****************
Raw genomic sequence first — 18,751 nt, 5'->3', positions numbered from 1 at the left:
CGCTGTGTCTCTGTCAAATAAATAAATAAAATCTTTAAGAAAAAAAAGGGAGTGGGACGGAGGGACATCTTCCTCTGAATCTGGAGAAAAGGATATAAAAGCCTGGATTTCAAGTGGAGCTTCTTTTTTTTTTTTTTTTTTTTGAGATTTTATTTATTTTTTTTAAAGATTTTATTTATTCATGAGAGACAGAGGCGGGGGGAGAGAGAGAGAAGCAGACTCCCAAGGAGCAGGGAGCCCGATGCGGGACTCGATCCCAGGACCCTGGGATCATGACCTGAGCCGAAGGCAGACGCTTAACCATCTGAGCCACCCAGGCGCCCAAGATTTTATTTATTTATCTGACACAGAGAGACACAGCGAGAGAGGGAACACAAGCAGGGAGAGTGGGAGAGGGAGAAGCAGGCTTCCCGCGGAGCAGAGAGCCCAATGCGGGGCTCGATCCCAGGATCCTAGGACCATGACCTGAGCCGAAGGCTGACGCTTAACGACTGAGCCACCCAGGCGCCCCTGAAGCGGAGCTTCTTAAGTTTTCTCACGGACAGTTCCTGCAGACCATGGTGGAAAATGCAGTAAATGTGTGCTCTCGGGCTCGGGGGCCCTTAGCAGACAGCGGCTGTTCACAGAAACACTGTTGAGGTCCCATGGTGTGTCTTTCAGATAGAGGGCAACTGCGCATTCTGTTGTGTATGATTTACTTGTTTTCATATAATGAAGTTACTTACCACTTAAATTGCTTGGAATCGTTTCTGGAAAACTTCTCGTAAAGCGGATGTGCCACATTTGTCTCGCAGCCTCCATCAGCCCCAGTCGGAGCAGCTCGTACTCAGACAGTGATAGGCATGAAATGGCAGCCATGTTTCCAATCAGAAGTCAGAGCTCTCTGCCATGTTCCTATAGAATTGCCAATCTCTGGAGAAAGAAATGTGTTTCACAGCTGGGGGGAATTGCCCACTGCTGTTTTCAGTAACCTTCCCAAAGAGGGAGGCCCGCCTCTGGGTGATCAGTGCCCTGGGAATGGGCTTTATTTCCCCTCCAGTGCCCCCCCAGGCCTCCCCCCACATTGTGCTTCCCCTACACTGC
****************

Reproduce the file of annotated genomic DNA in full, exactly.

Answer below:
Raw genomic sequence first — 18,751 nt, 5'->3', positions numbered from 1 at the left:
CGCTGTGTCTCTGTCAAATAAATAAATAAAATCTTTAAGAAAAAAAAGGGAGTGGGACGGAGGGACATCTTCCTCTGAATCTGGAGAAAAGGATATAAAAGCCTGGATTTCAAGTGGAGCTTCTTTTTTTTTTTTTTTTTTTTGAGATTTTATTTATTTTTTTTAAAGATTTTATTTATTCATGAGAGACAGAGGCGGGGGGAGAGAGAGAGAAGCAGACTCCCAAGGAGCAGGGAGCCCGATGCGGGACTCGATCCCAGGACCCTGGGATCATGACCTGAGCCGAAGGCAGACGCTTAACCATCTGAGCCACCCAGGCGCCCAAGATTTTATTTATTTATCTGACACAGAGAGACACAGCGAGAGAGGGAACACAAGCAGGGAGAGTGGGAGAGGGAGAAGCAGGCTTCCCGCGGAGCAGAGAGCCCAATGCGGGGCTCGATCCCAGGATCCTAGGACCATGACCTGAGCCGAAGGCTGACGCTTAACGACTGAGCCACCCAGGCGCCCCTGAAGCGGAGCTTCTTAAGTTTTCTCACGGACAGTTCCTGCAGACCATGGTGGAAAATGCAGTAAATGTGTGCTCTCGGGCTCGGGGGCCCTTAGCAGACAGCGGCTGTTCACAGAAACACTGTTGAGGTCCCATGGTGTGTCTTTCAGATAGAGGGCAACTGCGCATTCTGTTGTGTATGATTTACTTGTTTTCATATAATGAAGTTACTTACCACTTAAATTGCTTGGAATCGTTTCTGGAAAACTTCTCGTAAAGCGGATGTGCCACATTTGTCTCGCAGCCTCCATCAGCCCCAGTCGGAGCAGCTCGTACTCAGACAGTGATAGGCATGAAATGGCAGCCATGTTTCCAATCAGAAGTCAGAGCTCTCTGCCATGTTCCTATAGAATTGCCAATCTCTGGAGAAAGAAATGTGTTTCACAGCTGGGGGGAATTGCCCACTGCTGTTTTCAGTAACCTTCCCAAAGAGGGAGGCCCGCCTCTGGGTGATCAGTGCCCTGGGAATGGGCTTTATTTCCCCTCCAGTGCCCCCCCAGGCCTCCCCCCACATTGTGCTTCCCCTACACTGC